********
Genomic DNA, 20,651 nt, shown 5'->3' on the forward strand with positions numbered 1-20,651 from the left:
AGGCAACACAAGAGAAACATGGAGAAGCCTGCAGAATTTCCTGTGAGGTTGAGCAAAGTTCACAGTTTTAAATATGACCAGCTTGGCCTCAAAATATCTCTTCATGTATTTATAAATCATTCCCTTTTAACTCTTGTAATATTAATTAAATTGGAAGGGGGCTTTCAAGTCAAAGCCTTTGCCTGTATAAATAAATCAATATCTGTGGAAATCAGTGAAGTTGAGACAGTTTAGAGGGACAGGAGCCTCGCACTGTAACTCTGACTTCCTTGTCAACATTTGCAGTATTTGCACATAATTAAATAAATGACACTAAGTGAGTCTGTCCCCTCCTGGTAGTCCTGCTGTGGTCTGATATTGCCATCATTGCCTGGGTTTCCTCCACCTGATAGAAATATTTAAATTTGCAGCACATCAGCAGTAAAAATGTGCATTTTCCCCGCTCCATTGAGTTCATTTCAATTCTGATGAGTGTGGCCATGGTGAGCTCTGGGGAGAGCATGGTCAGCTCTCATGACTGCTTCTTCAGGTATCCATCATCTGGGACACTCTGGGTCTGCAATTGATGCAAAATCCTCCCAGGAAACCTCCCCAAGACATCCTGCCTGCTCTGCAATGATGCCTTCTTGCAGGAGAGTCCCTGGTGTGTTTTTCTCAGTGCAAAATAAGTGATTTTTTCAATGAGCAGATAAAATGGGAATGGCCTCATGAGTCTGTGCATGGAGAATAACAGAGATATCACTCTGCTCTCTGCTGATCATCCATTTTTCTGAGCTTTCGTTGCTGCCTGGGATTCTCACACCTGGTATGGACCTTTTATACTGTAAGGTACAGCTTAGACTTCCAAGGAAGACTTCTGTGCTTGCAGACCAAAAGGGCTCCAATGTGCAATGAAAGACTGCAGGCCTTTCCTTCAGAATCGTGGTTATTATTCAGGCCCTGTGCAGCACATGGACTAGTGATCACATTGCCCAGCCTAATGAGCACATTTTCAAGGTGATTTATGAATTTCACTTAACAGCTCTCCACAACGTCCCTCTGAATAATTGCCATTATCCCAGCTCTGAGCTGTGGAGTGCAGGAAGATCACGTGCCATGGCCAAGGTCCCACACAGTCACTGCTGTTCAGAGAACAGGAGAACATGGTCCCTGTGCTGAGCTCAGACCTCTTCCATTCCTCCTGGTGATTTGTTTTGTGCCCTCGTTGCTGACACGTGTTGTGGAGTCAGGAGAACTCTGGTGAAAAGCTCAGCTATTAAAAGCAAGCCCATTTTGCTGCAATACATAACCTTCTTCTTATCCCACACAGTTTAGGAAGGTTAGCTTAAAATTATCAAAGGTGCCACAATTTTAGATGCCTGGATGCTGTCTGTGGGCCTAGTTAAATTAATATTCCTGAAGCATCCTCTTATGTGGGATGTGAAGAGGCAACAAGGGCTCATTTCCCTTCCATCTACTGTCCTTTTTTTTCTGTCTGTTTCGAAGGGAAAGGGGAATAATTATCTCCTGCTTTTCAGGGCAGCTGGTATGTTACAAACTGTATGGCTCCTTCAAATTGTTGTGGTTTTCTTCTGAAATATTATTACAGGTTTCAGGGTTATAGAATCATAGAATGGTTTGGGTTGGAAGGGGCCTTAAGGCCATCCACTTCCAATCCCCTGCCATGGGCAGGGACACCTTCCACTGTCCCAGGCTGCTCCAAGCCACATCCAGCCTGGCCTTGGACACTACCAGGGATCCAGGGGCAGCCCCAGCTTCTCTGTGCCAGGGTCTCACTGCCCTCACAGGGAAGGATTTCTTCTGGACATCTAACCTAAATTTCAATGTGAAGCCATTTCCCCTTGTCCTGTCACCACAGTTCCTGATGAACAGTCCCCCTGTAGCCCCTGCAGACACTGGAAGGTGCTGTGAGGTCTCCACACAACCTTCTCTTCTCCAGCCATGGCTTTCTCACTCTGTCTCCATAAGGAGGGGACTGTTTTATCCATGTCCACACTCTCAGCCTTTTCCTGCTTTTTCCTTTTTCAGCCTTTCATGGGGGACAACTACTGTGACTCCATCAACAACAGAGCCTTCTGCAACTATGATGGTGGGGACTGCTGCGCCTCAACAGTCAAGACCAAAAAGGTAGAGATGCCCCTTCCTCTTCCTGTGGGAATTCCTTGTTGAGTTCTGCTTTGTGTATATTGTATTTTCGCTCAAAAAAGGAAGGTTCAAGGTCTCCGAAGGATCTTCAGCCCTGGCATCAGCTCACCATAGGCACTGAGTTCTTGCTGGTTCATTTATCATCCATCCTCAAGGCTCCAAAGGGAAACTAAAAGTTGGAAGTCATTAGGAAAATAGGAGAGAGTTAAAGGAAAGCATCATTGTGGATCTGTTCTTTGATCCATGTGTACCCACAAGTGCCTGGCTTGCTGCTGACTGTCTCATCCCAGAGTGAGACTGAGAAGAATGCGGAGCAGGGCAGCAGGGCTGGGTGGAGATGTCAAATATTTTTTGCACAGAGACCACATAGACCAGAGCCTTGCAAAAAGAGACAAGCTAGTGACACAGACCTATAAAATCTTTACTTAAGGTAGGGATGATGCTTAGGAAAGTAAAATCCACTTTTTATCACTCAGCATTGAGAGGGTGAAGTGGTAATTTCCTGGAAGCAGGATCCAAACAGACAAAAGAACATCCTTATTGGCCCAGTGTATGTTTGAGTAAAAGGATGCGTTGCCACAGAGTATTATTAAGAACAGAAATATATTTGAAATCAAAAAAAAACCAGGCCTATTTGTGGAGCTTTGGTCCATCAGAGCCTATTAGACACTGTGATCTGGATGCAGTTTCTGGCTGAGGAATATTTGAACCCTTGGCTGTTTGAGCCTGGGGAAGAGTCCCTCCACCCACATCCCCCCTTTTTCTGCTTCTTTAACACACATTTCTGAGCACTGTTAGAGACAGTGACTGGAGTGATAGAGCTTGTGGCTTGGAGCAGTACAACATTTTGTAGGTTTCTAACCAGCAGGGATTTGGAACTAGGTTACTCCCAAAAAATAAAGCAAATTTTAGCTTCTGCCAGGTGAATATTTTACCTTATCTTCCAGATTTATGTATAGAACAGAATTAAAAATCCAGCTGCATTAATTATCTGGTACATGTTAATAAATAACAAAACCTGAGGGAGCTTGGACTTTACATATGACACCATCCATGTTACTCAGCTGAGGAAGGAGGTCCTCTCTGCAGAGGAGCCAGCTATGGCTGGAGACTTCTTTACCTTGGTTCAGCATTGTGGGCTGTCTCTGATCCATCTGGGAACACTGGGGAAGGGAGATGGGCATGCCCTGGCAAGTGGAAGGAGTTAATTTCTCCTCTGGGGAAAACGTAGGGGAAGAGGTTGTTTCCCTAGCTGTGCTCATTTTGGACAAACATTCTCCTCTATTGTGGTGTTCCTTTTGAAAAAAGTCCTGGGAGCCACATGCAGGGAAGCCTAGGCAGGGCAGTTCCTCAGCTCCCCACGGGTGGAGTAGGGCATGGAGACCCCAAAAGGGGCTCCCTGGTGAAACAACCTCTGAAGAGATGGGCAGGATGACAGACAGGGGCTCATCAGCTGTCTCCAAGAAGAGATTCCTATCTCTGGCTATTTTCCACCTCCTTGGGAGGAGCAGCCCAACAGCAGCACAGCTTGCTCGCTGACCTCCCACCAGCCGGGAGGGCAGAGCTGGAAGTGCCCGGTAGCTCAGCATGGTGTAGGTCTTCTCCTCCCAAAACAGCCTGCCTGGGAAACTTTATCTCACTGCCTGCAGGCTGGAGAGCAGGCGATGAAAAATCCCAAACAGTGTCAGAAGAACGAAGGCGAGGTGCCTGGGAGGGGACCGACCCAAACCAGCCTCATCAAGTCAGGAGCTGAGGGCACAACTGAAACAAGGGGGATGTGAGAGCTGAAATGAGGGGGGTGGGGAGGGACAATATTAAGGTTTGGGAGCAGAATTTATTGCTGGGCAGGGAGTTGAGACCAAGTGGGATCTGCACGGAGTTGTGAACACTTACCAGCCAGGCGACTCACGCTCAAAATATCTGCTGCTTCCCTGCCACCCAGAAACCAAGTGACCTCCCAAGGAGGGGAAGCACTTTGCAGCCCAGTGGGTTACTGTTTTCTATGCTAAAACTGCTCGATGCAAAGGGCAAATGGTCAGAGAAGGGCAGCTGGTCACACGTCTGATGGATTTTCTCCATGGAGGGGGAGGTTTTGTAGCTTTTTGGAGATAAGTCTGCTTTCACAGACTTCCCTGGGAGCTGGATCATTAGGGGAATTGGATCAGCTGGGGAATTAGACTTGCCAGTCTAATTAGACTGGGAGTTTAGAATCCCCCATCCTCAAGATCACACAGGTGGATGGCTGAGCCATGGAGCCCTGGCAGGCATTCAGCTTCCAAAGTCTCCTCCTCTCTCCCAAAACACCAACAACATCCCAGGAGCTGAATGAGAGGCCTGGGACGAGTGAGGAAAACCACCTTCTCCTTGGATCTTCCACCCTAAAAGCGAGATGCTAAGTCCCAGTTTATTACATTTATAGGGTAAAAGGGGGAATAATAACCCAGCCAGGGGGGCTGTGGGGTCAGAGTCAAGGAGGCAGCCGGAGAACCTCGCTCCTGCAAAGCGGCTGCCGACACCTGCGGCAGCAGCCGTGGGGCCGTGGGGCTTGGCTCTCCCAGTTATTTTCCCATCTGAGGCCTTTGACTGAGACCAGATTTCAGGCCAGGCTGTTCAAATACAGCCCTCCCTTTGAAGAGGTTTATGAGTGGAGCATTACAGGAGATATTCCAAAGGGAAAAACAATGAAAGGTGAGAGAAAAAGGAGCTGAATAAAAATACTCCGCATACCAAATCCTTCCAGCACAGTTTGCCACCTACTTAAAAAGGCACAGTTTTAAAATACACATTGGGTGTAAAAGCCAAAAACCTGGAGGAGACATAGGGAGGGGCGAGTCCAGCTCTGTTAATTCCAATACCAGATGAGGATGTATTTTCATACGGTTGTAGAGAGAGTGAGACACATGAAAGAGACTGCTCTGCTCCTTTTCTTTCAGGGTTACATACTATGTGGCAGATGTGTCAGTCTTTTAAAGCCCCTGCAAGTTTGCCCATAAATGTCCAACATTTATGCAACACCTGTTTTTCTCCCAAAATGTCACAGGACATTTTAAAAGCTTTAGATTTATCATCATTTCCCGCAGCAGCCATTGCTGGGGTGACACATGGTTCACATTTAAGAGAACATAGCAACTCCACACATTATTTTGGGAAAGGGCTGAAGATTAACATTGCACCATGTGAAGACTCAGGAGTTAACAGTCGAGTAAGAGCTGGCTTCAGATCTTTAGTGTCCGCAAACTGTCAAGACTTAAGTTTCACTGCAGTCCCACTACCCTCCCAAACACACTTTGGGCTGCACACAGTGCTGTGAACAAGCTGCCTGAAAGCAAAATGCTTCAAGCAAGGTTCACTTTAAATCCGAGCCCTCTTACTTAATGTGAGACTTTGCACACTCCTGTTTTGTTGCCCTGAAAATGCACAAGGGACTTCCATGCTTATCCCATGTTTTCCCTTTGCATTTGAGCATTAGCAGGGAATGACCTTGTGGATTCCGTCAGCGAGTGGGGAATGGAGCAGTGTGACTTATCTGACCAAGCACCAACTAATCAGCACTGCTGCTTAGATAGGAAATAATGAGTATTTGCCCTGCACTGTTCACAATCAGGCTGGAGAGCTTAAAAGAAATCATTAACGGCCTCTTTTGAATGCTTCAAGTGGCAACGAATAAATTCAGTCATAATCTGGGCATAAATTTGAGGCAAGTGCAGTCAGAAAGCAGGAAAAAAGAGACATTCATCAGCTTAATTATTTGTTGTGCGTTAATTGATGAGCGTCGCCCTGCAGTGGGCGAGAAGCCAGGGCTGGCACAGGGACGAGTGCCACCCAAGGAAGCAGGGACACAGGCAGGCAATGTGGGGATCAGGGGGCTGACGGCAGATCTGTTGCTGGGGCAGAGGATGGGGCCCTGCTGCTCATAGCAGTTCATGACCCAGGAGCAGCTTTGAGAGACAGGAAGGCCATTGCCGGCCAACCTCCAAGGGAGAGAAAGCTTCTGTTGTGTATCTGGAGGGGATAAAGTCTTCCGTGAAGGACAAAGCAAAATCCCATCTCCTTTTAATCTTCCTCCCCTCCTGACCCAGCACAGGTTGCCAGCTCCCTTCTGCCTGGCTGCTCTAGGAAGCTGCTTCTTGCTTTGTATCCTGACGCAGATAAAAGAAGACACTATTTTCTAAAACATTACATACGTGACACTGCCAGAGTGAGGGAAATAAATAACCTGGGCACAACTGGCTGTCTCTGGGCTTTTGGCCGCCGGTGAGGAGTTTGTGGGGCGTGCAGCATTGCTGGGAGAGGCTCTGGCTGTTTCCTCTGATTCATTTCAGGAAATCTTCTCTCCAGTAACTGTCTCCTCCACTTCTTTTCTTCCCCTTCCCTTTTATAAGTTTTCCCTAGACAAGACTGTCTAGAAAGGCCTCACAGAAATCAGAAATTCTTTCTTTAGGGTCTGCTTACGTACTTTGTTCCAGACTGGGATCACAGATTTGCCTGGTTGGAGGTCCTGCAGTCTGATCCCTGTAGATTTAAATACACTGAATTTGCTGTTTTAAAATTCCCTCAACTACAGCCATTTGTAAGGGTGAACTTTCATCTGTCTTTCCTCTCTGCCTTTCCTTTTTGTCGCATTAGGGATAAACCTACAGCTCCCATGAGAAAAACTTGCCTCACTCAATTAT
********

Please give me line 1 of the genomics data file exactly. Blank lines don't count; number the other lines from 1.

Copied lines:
Genomic DNA, 20,651 nt, shown 5'->3' on the forward strand with positions numbered 1-20,651 from the left: